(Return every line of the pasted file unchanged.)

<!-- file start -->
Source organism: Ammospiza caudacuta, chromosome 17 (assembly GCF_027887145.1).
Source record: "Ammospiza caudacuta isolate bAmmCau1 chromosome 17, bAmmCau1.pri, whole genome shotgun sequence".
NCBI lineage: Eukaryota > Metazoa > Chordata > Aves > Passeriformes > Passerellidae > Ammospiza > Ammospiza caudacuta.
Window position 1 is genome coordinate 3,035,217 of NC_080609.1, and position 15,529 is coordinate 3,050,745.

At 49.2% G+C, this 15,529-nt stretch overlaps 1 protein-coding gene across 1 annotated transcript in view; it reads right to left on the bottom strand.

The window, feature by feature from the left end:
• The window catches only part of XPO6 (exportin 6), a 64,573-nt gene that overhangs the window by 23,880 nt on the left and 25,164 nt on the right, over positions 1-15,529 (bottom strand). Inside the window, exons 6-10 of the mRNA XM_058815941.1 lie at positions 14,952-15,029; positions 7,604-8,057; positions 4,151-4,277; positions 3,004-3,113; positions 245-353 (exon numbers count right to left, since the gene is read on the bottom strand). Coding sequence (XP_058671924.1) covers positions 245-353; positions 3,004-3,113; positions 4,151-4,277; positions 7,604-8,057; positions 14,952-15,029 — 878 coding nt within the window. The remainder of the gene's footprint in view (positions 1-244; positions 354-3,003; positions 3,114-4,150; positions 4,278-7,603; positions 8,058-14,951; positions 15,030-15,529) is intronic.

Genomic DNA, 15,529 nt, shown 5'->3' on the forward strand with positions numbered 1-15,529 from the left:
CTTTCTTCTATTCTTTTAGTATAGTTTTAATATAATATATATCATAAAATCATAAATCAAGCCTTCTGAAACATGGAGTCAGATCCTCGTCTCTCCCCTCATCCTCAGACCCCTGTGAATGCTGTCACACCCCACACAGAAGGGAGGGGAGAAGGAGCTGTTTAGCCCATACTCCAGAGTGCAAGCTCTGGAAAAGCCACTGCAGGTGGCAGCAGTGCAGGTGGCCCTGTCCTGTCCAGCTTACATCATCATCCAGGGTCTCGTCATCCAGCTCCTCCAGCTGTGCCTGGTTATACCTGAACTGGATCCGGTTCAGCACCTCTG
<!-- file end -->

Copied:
Source organism: Ammospiza caudacuta, chromosome 17 (assembly GCF_027887145.1).
Source record: "Ammospiza caudacuta isolate bAmmCau1 chromosome 17, bAmmCau1.pri, whole genome shotgun sequence".
NCBI lineage: Eukaryota > Metazoa > Chordata > Aves > Passeriformes > Passerellidae > Ammospiza > Ammospiza caudacuta.
Window position 1 is genome coordinate 3,035,217 of NC_080609.1, and position 15,529 is coordinate 3,050,745.

At 49.2% G+C, this 15,529-nt stretch overlaps 1 protein-coding gene across 1 annotated transcript in view; it reads right to left on the bottom strand.

The window, feature by feature from the left end:
• The window catches only part of XPO6 (exportin 6), a 64,573-nt gene that overhangs the window by 23,880 nt on the left and 25,164 nt on the right, over positions 1-15,529 (bottom strand). Inside the window, exons 6-10 of the mRNA XM_058815941.1 lie at positions 14,952-15,029; positions 7,604-8,057; positions 4,151-4,277; positions 3,004-3,113; positions 245-353 (exon numbers count right to left, since the gene is read on the bottom strand). Coding sequence (XP_058671924.1) covers positions 245-353; positions 3,004-3,113; positions 4,151-4,277; positions 7,604-8,057; positions 14,952-15,029 — 878 coding nt within the window. The remainder of the gene's footprint in view (positions 1-244; positions 354-3,003; positions 3,114-4,150; positions 4,278-7,603; positions 8,058-14,951; positions 15,030-15,529) is intronic.

Genomic DNA, 15,529 nt, shown 5'->3' on the forward strand with positions numbered 1-15,529 from the left:
CTTTCTTCTATTCTTTTAGTATAGTTTTAATATAATATATATCATAAAATCATAAATCAAGCCTTCTGAAACATGGAGTCAGATCCTCGTCTCTCCCCTCATCCTCAGACCCCTGTGAATGCTGTCACACCCCACACAGAAGGGAGGGGAGAAGGAGCTGTTTAGCCCATACTCCAGAGTGCAAGCTCTGGAAAAGCCACTGCAGGTGGCAGCAGTGCAGGTGGCCCTGTCCTGTCCAGCTTACATCATCATCCAGGGTCTCGTCATCCAGCTCCTCCAGCTGTGCCTGGTTATACCTGAACTGGATCCGGTTCAGCACCTCTG